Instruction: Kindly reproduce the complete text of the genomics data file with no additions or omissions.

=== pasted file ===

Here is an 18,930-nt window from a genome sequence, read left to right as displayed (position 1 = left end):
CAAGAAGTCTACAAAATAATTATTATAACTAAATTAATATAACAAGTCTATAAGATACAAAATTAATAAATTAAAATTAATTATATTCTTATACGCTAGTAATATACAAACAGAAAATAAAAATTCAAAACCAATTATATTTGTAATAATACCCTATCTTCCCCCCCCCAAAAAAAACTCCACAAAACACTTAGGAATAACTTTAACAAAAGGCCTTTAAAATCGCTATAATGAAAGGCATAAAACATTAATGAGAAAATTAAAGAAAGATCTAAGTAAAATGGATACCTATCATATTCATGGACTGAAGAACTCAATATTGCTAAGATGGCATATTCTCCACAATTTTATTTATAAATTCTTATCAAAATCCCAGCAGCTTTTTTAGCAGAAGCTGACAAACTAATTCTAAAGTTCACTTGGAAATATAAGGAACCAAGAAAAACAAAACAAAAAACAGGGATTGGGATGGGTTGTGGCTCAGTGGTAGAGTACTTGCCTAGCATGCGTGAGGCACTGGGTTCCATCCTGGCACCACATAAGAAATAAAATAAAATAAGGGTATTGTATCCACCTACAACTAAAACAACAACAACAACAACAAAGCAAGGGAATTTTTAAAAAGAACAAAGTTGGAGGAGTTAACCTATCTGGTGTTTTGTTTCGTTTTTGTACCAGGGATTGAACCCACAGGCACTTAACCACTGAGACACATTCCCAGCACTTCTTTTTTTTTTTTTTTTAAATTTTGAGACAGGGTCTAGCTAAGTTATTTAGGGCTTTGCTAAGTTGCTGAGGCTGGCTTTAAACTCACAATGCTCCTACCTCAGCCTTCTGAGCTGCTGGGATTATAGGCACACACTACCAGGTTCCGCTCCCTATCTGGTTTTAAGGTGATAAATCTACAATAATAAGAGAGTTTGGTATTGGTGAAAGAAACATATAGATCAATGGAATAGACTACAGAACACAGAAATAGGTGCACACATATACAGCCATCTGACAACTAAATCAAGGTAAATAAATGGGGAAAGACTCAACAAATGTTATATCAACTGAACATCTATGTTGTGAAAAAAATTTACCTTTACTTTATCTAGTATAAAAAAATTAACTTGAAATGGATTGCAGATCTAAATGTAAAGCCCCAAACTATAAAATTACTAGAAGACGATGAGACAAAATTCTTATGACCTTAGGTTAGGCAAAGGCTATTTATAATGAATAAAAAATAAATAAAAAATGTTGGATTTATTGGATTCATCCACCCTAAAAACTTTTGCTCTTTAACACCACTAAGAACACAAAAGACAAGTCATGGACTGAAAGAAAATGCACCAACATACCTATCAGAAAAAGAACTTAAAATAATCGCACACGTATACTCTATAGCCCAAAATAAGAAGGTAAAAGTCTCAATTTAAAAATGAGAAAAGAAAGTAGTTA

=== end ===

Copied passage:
Here is an 18,930-nt window from a genome sequence, read left to right as displayed (position 1 = left end):
CAAGAAGTCTACAAAATAATTATTATAACTAAATTAATATAACAAGTCTATAAGATACAAAATTAATAAATTAAAATTAATTATATTCTTATACGCTAGTAATATACAAACAGAAAATAAAAATTCAAAACCAATTATATTTGTAATAATACCCTATCTTCCCCCCCCCAAAAAAAACTCCACAAAACACTTAGGAATAACTTTAACAAAAGGCCTTTAAAATCGCTATAATGAAAGGCATAAAACATTAATGAGAAAATTAAAGAAAGATCTAAGTAAAATGGATACCTATCATATTCATGGACTGAAGAACTCAATATTGCTAAGATGGCATATTCTCCACAATTTTATTTATAAATTCTTATCAAAATCCCAGCAGCTTTTTTAGCAGAAGCTGACAAACTAATTCTAAAGTTCACTTGGAAATATAAGGAACCAAGAAAAACAAAACAAAAAACAGGGATTGGGATGGGTTGTGGCTCAGTGGTAGAGTACTTGCCTAGCATGCGTGAGGCACTGGGTTCCATCCTGGCACCACATAAGAAATAAAATAAAATAAGGGTATTGTATCCACCTACAACTAAAACAACAACAACAACAACAAAGCAAGGGAATTTTTAAAAAGAACAAAGTTGGAGGAGTTAACCTATCTGGTGTTTTGTTTCGTTTTTGTACCAGGGATTGAACCCACAGGCACTTAACCACTGAGACACATTCCCAGCACTTCTTTTTTTTTTTTTTTTAAATTTTGAGACAGGGTCTAGCTAAGTTATTTAGGGCTTTGCTAAGTTGCTGAGGCTGGCTTTAAACTCACAATGCTCCTACCTCAGCCTTCTGAGCTGCTGGGATTATAGGCACACACTACCAGGTTCCGCTCCCTATCTGGTTTTAAGGTGATAAATCTACAATAATAAGAGAGTTTGGTATTGGTGAAAGAAACATATAGATCAATGGAATAGACTACAGAACACAGAAATAGGTGCACACATATACAGCCATCTGACAACTAAATCAAGGTAAATAAATGGGGAAAGACTCAACAAATGTTATATCAACTGAACATCTATGTTGTGAAAAAAATTTACCTTTACTTTATCTAGTATAAAAAAATTAACTTGAAATGGATTGCAGATCTAAATGTAAAGCCCCAAACTATAAAATTACTAGAAGACGATGAGACAAAATTCTTATGACCTTAGGTTAGGCAAAGGCTATTTATAATGAATAAAAAATAAATAAAAAATGTTGGATTTATTGGATTCATCCACCCTAAAAACTTTTGCTCTTTAACACCACTAAGAACACAAAAGACAAGTCATGGACTGAAAGAAAATGCACCAACATACCTATCAGAAAAAGAACTTAAAATAATCGCACACGTATACTCTATAGCCCAAAATAAGAAGGTAAAAGTCTCAATTTAAAAATGAGAAAAGAAAGTAGTTA